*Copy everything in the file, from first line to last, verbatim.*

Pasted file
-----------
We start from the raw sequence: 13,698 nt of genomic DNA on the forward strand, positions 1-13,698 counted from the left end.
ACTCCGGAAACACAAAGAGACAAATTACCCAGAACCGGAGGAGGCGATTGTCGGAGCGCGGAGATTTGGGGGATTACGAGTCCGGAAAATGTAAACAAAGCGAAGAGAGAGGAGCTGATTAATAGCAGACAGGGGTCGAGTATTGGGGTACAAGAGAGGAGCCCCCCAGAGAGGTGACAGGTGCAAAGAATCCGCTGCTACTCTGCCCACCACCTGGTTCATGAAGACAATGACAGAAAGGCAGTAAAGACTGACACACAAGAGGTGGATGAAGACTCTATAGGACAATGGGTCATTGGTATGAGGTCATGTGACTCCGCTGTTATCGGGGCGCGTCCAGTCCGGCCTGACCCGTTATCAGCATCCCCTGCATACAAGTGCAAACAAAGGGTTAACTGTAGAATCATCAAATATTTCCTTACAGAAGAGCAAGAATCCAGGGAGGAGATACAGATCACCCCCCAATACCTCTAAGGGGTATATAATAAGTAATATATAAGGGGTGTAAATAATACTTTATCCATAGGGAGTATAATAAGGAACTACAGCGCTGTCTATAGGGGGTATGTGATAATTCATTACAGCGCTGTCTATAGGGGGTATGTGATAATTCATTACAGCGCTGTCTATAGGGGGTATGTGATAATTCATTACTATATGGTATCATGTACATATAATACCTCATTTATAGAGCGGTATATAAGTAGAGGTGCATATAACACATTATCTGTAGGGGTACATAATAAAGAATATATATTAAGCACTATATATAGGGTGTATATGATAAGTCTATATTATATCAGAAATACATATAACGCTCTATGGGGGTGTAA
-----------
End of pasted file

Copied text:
We start from the raw sequence: 13,698 nt of genomic DNA on the forward strand, positions 1-13,698 counted from the left end.
ACTCCGGAAACACAAAGAGACAAATTACCCAGAACCGGAGGAGGCGATTGTCGGAGCGCGGAGATTTGGGGGATTACGAGTCCGGAAAATGTAAACAAAGCGAAGAGAGAGGAGCTGATTAATAGCAGACAGGGGTCGAGTATTGGGGTACAAGAGAGGAGCCCCCCAGAGAGGTGACAGGTGCAAAGAATCCGCTGCTACTCTGCCCACCACCTGGTTCATGAAGACAATGACAGAAAGGCAGTAAAGACTGACACACAAGAGGTGGATGAAGACTCTATAGGACAATGGGTCATTGGTATGAGGTCATGTGACTCCGCTGTTATCGGGGCGCGTCCAGTCCGGCCTGACCCGTTATCAGCATCCCCTGCATACAAGTGCAAACAAAGGGTTAACTGTAGAATCATCAAATATTTCCTTACAGAAGAGCAAGAATCCAGGGAGGAGATACAGATCACCCCCCAATACCTCTAAGGGGTATATAATAAGTAATATATAAGGGGTGTAAATAATACTTTATCCATAGGGAGTATAATAAGGAACTACAGCGCTGTCTATAGGGGGTATGTGATAATTCATTACAGCGCTGTCTATAGGGGGTATGTGATAATTCATTACAGCGCTGTCTATAGGGGGTATGTGATAATTCATTACTATATGGTATCATGTACATATAATACCTCATTTATAGAGCGGTATATAAGTAGAGGTGCATATAACACATTATCTGTAGGGGTACATAATAAAGAATATATATTAAGCACTATATATAGGGTGTATATGATAAGTCTATATTATATCAGAAATACATATAACGCTCTATGGGGGTGTAA